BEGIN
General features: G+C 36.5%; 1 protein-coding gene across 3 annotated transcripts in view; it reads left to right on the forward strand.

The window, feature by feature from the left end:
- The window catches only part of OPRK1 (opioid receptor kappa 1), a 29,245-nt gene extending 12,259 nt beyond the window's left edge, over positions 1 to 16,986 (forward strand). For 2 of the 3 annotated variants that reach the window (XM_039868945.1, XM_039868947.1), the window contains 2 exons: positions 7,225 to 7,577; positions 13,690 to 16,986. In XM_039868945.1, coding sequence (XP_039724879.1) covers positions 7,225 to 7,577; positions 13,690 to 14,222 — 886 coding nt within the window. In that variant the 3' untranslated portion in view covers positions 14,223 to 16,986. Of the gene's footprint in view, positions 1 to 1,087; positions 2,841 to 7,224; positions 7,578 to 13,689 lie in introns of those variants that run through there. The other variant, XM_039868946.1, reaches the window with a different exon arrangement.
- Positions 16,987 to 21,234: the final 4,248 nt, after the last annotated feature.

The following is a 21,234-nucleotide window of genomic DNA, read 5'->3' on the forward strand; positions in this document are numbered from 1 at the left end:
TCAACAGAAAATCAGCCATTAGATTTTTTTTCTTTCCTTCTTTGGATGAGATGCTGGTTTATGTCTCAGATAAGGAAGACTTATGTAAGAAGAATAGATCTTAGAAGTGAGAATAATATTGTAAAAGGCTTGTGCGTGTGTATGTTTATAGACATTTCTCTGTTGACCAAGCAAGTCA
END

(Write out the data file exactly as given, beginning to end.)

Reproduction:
General features: G+C 36.5%; 1 protein-coding gene across 3 annotated transcripts in view; it reads left to right on the forward strand.

The window, feature by feature from the left end:
- The window catches only part of OPRK1 (opioid receptor kappa 1), a 29,245-nt gene extending 12,259 nt beyond the window's left edge, over positions 1 to 16,986 (forward strand). For 2 of the 3 annotated variants that reach the window (XM_039868945.1, XM_039868947.1), the window contains 2 exons: positions 7,225 to 7,577; positions 13,690 to 16,986. In XM_039868945.1, coding sequence (XP_039724879.1) covers positions 7,225 to 7,577; positions 13,690 to 14,222 — 886 coding nt within the window. In that variant the 3' untranslated portion in view covers positions 14,223 to 16,986. Of the gene's footprint in view, positions 1 to 1,087; positions 2,841 to 7,224; positions 7,578 to 13,689 lie in introns of those variants that run through there. The other variant, XM_039868946.1, reaches the window with a different exon arrangement.
- Positions 16,987 to 21,234: the final 4,248 nt, after the last annotated feature.

The following is a 21,234-nucleotide window of genomic DNA, read 5'->3' on the forward strand; positions in this document are numbered from 1 at the left end:
TCAACAGAAAATCAGCCATTAGATTTTTTTTCTTTCCTTCTTTGGATGAGATGCTGGTTTATGTCTCAGATAAGGAAGACTTATGTAAGAAGAATAGATCTTAGAAGTGAGAATAATATTGTAAAAGGCTTGTGCGTGTGTATGTTTATAGACATTTCTCTGTTGACCAAGCAAGTCA